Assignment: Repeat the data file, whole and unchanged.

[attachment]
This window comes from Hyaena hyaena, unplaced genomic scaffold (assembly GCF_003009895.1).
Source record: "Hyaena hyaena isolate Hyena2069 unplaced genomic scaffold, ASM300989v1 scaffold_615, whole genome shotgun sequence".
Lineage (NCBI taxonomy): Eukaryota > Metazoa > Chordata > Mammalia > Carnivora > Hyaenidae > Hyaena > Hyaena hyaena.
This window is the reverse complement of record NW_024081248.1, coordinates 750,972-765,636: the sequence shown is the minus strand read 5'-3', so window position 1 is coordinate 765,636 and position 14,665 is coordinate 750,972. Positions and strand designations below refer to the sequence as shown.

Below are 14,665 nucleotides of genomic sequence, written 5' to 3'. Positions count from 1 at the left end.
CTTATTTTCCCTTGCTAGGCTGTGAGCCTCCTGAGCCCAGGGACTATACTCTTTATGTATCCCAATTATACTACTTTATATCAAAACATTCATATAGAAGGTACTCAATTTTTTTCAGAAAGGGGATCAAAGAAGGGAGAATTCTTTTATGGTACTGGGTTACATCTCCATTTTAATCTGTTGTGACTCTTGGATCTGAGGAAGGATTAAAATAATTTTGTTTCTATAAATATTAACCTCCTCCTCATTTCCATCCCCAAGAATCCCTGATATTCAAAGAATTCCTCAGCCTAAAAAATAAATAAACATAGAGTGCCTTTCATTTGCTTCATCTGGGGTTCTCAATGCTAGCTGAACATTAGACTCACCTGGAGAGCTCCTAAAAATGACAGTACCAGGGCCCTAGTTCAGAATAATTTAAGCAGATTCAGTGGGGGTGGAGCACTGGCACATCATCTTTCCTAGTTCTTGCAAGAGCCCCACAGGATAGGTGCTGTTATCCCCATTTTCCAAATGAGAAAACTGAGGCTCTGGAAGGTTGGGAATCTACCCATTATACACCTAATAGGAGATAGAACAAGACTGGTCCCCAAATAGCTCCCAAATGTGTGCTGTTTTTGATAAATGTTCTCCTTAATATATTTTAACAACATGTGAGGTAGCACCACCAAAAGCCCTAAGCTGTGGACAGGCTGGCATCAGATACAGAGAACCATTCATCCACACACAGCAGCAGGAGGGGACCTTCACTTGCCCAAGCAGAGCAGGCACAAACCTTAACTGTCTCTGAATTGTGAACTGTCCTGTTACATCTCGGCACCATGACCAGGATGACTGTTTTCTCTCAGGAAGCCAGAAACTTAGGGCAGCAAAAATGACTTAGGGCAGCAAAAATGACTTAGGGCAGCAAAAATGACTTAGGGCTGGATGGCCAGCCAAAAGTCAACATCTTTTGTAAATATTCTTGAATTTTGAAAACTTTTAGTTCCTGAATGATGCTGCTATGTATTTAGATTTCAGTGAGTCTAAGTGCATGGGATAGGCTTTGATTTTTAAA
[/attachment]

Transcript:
This window comes from Hyaena hyaena, unplaced genomic scaffold (assembly GCF_003009895.1).
Source record: "Hyaena hyaena isolate Hyena2069 unplaced genomic scaffold, ASM300989v1 scaffold_615, whole genome shotgun sequence".
Lineage (NCBI taxonomy): Eukaryota > Metazoa > Chordata > Mammalia > Carnivora > Hyaenidae > Hyaena > Hyaena hyaena.
This window is the reverse complement of record NW_024081248.1, coordinates 750,972-765,636: the sequence shown is the minus strand read 5'-3', so window position 1 is coordinate 765,636 and position 14,665 is coordinate 750,972. Positions and strand designations below refer to the sequence as shown.

Below are 14,665 nucleotides of genomic sequence, written 5' to 3'. Positions count from 1 at the left end.
CTTATTTTCCCTTGCTAGGCTGTGAGCCTCCTGAGCCCAGGGACTATACTCTTTATGTATCCCAATTATACTACTTTATATCAAAACATTCATATAGAAGGTACTCAATTTTTTTCAGAAAGGGGATCAAAGAAGGGAGAATTCTTTTATGGTACTGGGTTACATCTCCATTTTAATCTGTTGTGACTCTTGGATCTGAGGAAGGATTAAAATAATTTTGTTTCTATAAATATTAACCTCCTCCTCATTTCCATCCCCAAGAATCCCTGATATTCAAAGAATTCCTCAGCCTAAAAAATAAATAAACATAGAGTGCCTTTCATTTGCTTCATCTGGGGTTCTCAATGCTAGCTGAACATTAGACTCACCTGGAGAGCTCCTAAAAATGACAGTACCAGGGCCCTAGTTCAGAATAATTTAAGCAGATTCAGTGGGGGTGGAGCACTGGCACATCATCTTTCCTAGTTCTTGCAAGAGCCCCACAGGATAGGTGCTGTTATCCCCATTTTCCAAATGAGAAAACTGAGGCTCTGGAAGGTTGGGAATCTACCCATTATACACCTAATAGGAGATAGAACAAGACTGGTCCCCAAATAGCTCCCAAATGTGTGCTGTTTTTGATAAATGTTCTCCTTAATATATTTTAACAACATGTGAGGTAGCACCACCAAAAGCCCTAAGCTGTGGACAGGCTGGCATCAGATACAGAGAACCATTCATCCACACACAGCAGCAGGAGGGGACCTTCACTTGCCCAAGCAGAGCAGGCACAAACCTTAACTGTCTCTGAATTGTGAACTGTCCTGTTACATCTCGGCACCATGACCAGGATGACTGTTTTCTCTCAGGAAGCCAGAAACTTAGGGCAGCAAAAATGACTTAGGGCAGCAAAAATGACTTAGGGCAGCAAAAATGACTTAGGGCTGGATGGCCAGCCAAAAGTCAACATCTTTTGTAAATATTCTTGAATTTTGAAAACTTTTAGTTCCTGAATGATGCTGCTATGTATTTAGATTTCAGTGAGTCTAAGTGCATGGGATAGGCTTTGATTTTTAAA